Another Todd & Holland unopened sample. I am almost to the end of the black tea sample packets, not only of Todd & Holland, but of other companies as well.

This may not be exactly the tea for this entry. Mine is called Satrupa Estate Gold Tip Spring Reserve. But rather than create another entry for something that may or may not be the same tea, I’m logging it here anyway.

The dry tea has a strong, coffee-like smell with a sharp note.

The word that comes to mind here is hearty. Hearty smell, hearty look, hearty taste. It’s hearty in the same way beef stew is — it feels like it would put meat on your bones.

The aroma is sweet and malty, with a molasses note. But it’s also got something I’d describe as grape or wine-like. Not a high sharp, note as with a darjeeling, but a low, dare I say it, HEARTY note, like a full bodied red wine. The tea is clear and a dark reddish brown.

It manages to be hearty without being heavy, which is more than just a difference of a few letters.

There is a cooling after effect in the mouth, though it’s not without an occasional throat grab. If I keep the tea forward in my mouth before swallowing, I seem to be able to avoid the throat grab.

I can’t really imagine drinking this in hot weather, like I don’t really think of picking beef stew in the summer. But then again, something tells me this would make a pretty solid iced tea.

It’s a conundrum because I like it, but it feels like a bit of a niche tea to me. It’s an evening gown or a tux, rather than a black dress you can dress up or dress down. And like an evening gown or tux, I could see drinking it on occasion, which limits its appeal to me.

Not sure how to rate it. I’d say in terms of taste it’s in the mid-80s, but I’m not rating it that high because: niche.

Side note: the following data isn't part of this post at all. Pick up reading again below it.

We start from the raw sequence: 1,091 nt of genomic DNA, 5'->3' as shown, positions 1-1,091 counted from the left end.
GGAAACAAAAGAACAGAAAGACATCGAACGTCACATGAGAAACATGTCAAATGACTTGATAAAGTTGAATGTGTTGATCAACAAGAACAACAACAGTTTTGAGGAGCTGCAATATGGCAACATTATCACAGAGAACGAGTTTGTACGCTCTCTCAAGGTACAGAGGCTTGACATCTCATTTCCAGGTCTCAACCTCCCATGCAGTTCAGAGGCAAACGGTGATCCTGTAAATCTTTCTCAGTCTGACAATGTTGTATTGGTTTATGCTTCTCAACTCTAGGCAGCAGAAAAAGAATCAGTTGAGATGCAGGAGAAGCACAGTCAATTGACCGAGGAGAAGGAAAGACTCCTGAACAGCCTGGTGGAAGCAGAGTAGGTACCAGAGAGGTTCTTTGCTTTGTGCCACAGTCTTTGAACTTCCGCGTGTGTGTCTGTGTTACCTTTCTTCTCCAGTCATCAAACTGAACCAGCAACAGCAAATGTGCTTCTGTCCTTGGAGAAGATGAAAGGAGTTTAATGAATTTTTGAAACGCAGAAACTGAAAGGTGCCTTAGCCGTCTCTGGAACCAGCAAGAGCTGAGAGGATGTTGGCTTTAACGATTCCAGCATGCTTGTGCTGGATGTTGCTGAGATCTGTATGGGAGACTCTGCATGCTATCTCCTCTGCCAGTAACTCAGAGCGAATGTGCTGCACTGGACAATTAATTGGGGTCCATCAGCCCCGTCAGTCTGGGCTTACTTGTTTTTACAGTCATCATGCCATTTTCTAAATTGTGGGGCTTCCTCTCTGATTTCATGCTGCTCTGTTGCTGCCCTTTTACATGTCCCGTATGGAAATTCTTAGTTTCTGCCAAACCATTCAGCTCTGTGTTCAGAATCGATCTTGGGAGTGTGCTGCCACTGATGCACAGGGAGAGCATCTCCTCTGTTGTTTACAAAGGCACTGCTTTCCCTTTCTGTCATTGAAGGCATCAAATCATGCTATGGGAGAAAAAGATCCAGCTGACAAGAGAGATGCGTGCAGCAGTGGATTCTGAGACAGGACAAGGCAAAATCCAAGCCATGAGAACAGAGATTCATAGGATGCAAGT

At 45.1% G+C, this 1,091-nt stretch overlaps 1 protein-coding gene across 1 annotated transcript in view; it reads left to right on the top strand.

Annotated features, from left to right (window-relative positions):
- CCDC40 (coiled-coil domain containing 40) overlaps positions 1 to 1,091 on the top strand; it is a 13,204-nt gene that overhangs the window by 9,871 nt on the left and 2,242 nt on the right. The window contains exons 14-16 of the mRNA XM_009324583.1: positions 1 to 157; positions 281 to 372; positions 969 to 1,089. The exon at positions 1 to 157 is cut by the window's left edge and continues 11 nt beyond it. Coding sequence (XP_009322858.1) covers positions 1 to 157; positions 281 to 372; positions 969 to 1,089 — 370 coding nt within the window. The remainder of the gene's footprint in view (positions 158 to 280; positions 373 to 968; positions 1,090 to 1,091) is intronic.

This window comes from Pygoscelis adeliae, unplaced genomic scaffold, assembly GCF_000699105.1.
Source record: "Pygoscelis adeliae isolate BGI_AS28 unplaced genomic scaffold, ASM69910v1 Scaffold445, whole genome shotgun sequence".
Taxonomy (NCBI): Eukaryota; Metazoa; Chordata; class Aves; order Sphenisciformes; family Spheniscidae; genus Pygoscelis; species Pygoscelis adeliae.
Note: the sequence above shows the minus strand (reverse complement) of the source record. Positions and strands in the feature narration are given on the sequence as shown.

Flavors: Coffee, Grapes, Malt, Molasses, Red Wine

Boiling 3 min, 0 sec 2 tsp 17 OZ / 500 ML

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I got obsessed with tea in 2010 for a while, then other things intruded, then I cycled back to it. I seem to be continuing that in for a while, out for a while cycle. I have a short attention span, but no shortage of tea.

I’m a mom, writer, gamer, lawyer, reader, runner, traveler, and enjoyer of life, literature, art, music, thought and kindness, in no particular order. I write fantasy and science fiction under the name J. J. Roth.

Personal biases: I drink tea without additives. If a tea needs milk or sugar to improve its flavor, its unlikely I’ll rate it high. The exception is chai, which I drink with milk/sugar or substitute. Rooibos and honeybush were my gateway drugs, but as my tastes developed they became less appealing — I still enjoy nicely done blends. I do not mix well with tulsi or yerba mate, and savory teas are more often a miss than a hit with me. I used to hate hibiscus, but I’ve turned that corner. Licorice, not so much.

Since I find others’ rating legends helpful, I added my own. But I don’t really find myself hating most things I try.

I try to rate teas in relation to others of the same type, for example, Earl Greys against other Earl Greys. But if a tea rates very high with me, it’s a stand out against all other teas I’ve tried.

95-100 A once in a lifetime experience; the best there is

90-94 Excellent; first rate; top notch; really terrific; will definitely buy more

80-89 Very good; will likely buy more

70-79 Good; would enjoy again, might buy again

60-69 Okay; wouldn’t pass up if offered, but likely won’t buy again

Below 60 Meh, so-so, iffy, or ick. The lower the number, the closer to ick.

I don’t swap. It’s nothing personal, it’s just that I have way more tea than any one person needs and am not lacking for new things to try. Also, I have way too much going on already in daily life and the additional commitment to get packages to people adds to my already high stress level. (Maybe it shouldn’t, but it does.)

That said, I enjoy reading folks’ notes, talking about what I drink, and getting to “know” people virtually here on Steepster so I can get ideas of other things I might want to try if I can ever again justify buying more tea. I also like keeping track of what I drink and what I thought about it.

My current process for tea note generation is described in my note on this tea: https://steepster.com/teas/mariage-freres/6990-the-des-impressionnistes


Bay Area, California



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